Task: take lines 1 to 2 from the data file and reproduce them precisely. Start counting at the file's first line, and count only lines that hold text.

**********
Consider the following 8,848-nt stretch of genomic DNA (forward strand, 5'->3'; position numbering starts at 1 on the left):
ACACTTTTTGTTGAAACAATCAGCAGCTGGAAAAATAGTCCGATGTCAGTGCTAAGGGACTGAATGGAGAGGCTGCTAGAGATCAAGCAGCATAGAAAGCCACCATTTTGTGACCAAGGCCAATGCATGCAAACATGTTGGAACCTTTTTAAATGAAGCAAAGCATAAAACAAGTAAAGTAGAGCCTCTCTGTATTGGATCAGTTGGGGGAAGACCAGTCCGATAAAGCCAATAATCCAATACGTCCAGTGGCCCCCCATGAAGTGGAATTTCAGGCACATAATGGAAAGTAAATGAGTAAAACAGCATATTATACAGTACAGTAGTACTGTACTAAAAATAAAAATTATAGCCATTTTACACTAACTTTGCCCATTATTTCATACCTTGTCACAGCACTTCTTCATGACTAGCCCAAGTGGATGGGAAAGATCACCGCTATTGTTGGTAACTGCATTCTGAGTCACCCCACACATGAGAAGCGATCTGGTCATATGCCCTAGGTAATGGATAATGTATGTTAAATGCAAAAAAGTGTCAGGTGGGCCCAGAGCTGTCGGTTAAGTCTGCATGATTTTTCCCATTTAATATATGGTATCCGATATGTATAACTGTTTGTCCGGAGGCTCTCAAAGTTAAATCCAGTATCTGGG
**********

Consider the following 8,848-nt stretch of genomic DNA (forward strand, 5'->3'; position numbering starts at 1 on the left):
ACACTTTTTGTTGAAACAATCAGCAGCTGGAAAAATAGTCCGATGTCAGTGCTAAGGGACTGAATGGAGAGGCTGCTAGAGATCAAGCAGCATAGAAAGCCACCATTTTGTGACCAAGGCCAATGCATGCAAACATGTTGGAACCTTTTTAAATGAAGCAAAGCATAAAACAAGTAAAGTAGAGCCTCTCTGTATTGGATCAGTTGGGGGAAGACCAGTCCGATAAAGCCAATAATCCAATACGTCCAGTGGCCCCCCATGAAGTGGAATTTCAGGCACATAATGGAAAGTAAATGAGTAAAACAGCATATTATACAGTACAGTAGTACTGTACTAAAAATAAAAATTATAGCCATTTTACACTAACTTTGCCCATTATTTCATACCTTGTCACAGCACTTCTTCATGACTAGCCCAAGTGGATGGGAAAGATCACCGCTATTGTTGGTAACTGCATTCTGAGTCACCCCACACATGAGAAGCGATCTGGTCATATGCCCTAGGTAATGGATAATGTATGTTAAATGCAAAAAAGTGTCAGGTGGGCCCAGAGCTGTCGGTTAAGTCTGCATGATTTTTCCCATTTAATATATGGTATCCGATATGTATAACTGTTTGTCCGGAGGCTCTCAAAGTTAAATCCAGTATCTGGG